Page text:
Wednesday, April 6, 2011

Observations From the Back Row, 4/6/11

By Rich Kozlovich

Ninth Circuit Rejects Commerce Clause Challenge to Endangered Species Act.  A federal appeals court has rejected a conservative legal group's argument that federal protections of an endangered species violate the Commerce Clause.

A unanimous panel of the U.S. Court of Appeals for the Ninth Circuit upheld the federal protections of delta smelt, a small fish endemic to California, against challenges from the Pacific Legal Foundation, which argued that the protections diminished water exports from the Delta.

The federal protections of the fish were created pursuant to the Endangered Species Act. The Pacific Legal Foundation argued that the fish are "purely intrastate species," with no "commercial value," and therefore the federal government regulations to protect the fish were "invalid exercises of constitutional authority [under the Commerce Clause]."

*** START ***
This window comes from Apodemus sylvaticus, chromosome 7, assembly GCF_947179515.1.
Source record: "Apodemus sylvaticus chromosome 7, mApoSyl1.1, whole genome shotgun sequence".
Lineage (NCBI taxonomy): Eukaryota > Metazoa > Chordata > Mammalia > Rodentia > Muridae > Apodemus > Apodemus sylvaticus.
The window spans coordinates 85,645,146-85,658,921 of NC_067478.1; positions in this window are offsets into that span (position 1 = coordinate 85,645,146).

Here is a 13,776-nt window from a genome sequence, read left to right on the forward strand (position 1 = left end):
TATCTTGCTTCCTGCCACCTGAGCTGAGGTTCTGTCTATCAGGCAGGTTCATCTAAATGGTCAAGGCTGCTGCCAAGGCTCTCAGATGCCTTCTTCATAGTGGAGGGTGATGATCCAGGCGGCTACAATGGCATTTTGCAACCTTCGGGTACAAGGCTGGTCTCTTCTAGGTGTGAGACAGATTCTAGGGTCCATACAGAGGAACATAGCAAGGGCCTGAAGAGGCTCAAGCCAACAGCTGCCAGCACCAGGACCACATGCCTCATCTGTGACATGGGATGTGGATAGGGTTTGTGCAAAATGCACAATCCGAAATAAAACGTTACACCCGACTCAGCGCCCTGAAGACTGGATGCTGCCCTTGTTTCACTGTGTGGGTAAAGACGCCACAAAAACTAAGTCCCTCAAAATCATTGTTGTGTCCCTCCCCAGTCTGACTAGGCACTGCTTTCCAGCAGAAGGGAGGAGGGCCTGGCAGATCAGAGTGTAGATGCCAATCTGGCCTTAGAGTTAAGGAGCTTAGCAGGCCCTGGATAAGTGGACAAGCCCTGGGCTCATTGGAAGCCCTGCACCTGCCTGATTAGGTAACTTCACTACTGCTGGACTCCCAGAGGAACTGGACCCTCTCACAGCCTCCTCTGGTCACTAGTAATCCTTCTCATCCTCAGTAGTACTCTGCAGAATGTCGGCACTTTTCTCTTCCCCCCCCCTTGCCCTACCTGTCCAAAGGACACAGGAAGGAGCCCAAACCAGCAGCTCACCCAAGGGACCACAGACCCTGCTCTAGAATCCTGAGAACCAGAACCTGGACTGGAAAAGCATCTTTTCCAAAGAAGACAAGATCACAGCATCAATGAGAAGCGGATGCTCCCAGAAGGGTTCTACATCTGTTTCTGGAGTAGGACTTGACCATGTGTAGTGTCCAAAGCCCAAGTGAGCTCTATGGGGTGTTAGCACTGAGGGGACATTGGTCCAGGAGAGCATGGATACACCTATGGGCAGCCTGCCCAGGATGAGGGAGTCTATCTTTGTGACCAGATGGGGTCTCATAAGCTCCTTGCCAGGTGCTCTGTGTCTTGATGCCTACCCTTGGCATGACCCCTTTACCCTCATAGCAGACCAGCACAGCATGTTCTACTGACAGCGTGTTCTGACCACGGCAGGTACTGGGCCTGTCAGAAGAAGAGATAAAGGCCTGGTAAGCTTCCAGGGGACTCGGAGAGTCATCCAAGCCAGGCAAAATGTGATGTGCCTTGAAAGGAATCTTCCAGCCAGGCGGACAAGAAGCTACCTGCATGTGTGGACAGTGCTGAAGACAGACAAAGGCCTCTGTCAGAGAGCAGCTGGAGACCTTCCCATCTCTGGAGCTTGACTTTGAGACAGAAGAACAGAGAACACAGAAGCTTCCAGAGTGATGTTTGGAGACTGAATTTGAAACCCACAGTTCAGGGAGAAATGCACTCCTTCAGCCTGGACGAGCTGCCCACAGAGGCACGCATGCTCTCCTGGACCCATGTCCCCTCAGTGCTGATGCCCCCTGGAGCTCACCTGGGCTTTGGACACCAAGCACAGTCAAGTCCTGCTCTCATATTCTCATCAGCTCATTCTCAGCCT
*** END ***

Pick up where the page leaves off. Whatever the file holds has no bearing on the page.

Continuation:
The Ninth Circuit panel disagreed, writing in part, that “Congress has the power to regulate purely intrastate activity long as the activity is being regulated under a general regulatory scheme that bears a substantial relationship to interstate commerce." Citing the Eleventh Circuit, the panel ruled that "the Endangered Species Act is a general regulatory statute bearing substantial relation to commerce."

My Take - How much do you want to bet the founding fathers (you know, the people who wrote the Commerce Clause) didn’t believe that.  Below are links that list the insanity of ESA over the last week.  And this wasn't all of them.  RK

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